“Even polls by the far-left Los Angeles Times in 1992 proved the existence of a massive media bias against traditional values, especially families, fidelity, morality, and religion.”
“We are not surprised when a teenager, who has typically seen fifteen thousand murders, rapes, and brutal beatings on TV and MTV and has heard this type of behavior encouraged and idealized on rap “music”, turns to violence.”
Whilst some rap music – like gangsta rap – certainly does condone violence regardless of what its apologists say, critics neglect that many other genres of cutting-edge music were frequently equally or more violent:
- heavy metal
- hardcore punk
Nonetheless, as Rachel Powers showed in ‘The Rap Bias’ from Orange Coast four years ago, it is rap that is associated with crime. Power says that:
“The bottom line of this research is that if you are somehow implicated in a crime, or if you are pulled over in a traffic stop, just the presence of rap music on your person or in your car can dramatically affect whether or not you’ll end up being prosecuted and convicted.”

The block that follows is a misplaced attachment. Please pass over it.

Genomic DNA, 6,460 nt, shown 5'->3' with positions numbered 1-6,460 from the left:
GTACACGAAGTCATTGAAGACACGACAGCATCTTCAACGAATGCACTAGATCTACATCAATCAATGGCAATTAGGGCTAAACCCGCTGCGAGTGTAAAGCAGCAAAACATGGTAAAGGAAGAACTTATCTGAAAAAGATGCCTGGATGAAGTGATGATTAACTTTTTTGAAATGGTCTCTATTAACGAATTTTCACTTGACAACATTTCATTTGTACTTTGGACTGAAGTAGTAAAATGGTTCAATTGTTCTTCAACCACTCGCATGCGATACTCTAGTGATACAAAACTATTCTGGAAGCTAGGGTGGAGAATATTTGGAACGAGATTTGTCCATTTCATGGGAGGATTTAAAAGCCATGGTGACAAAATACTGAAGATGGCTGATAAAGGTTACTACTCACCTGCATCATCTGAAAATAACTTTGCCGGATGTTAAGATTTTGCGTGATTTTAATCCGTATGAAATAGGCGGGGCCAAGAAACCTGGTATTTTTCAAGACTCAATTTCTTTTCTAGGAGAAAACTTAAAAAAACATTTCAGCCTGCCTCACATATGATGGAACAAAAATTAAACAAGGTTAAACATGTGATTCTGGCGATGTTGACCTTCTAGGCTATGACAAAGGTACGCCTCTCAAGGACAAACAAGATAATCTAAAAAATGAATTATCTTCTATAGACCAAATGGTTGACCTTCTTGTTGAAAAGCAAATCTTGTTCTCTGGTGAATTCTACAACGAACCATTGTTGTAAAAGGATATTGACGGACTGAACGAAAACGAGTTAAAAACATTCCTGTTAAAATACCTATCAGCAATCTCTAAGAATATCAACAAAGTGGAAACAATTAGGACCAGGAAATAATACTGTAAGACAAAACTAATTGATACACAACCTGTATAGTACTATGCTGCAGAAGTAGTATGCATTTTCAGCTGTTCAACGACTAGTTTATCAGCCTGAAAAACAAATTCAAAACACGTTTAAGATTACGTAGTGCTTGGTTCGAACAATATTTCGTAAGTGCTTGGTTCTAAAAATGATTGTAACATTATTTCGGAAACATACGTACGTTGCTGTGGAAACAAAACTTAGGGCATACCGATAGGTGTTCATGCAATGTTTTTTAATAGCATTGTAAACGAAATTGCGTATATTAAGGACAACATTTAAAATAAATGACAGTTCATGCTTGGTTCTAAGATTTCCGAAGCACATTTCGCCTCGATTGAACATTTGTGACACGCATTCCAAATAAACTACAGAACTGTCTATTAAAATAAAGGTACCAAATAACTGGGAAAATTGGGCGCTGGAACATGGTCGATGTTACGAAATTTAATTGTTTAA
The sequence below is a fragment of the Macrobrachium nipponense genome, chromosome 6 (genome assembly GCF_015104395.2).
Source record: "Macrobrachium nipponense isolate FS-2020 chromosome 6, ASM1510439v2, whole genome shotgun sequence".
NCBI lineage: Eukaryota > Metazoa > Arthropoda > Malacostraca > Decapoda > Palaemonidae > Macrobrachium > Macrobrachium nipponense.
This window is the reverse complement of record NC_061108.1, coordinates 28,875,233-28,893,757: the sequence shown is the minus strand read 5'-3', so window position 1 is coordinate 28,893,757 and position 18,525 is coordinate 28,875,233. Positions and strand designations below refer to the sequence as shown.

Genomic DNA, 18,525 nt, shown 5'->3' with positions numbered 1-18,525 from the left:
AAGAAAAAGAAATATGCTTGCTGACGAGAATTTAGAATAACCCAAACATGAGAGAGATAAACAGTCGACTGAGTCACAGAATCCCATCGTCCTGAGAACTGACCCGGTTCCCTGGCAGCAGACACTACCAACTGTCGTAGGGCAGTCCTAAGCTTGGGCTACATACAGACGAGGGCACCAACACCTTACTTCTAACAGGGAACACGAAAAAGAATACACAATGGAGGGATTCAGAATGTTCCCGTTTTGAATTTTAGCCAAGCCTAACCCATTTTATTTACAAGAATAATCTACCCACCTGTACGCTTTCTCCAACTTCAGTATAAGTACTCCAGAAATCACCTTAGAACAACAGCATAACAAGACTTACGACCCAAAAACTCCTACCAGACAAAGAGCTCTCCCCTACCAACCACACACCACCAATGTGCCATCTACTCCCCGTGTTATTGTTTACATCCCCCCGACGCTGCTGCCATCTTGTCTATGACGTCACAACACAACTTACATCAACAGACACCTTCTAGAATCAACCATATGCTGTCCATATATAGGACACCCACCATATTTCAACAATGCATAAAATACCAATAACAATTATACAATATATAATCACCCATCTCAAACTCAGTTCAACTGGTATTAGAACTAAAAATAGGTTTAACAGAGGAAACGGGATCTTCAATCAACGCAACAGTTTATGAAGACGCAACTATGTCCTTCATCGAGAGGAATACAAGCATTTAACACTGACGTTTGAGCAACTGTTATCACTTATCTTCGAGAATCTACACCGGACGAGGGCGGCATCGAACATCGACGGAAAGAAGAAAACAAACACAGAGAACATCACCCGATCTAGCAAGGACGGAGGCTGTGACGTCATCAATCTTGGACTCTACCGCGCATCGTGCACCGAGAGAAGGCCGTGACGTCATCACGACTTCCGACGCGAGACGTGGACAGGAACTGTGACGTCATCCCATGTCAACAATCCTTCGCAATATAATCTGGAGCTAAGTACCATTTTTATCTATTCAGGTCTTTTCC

“A [University of Georgia] law professor named Andrea Dennis wrote one of the earliest pieces on this practice, analyzing every case where defendant-authored lyrics were introduced as evidence in a criminal trial. All but one were rap lyrics...”
“The people who thought the lyrics were from a rap song [as opposed to a country song] saw them as more dangerous, offensive, threatening, in need of regulation, and literal.”
In contrast, the whites upon whom Bush junior and Trump based their victories were poor rural folk who – owing to laws established between 1840 and 1940 excluding blacks from their communities (see James Löwen’s Sundown Towns) – have no direct contact with blacks and rely on outside media for their images thereof. Unavailability of noncommercial radio and concerts in rural areas means that these rural whites have had zero access to other than “middle-of-the-road” music ever since the tightening and standardisation of commercial radio playlists during the Carter Era. Consequently, they have missed the urban revolution in moral values during the past four decades, and feel severely threatened both socially and economically thereby.
Nonetheless, it is impossible for me to not believe that white musicians and cultural leaders are much more responsible for these radical cultural changes than black, even if white people have shown greater overt resistance to it. Moreover, because audiences for rap and cutting edge white music strongly overlap, criticism of the two needs to be linked and related to the economic and demographic problems faced by today’s Enriched World.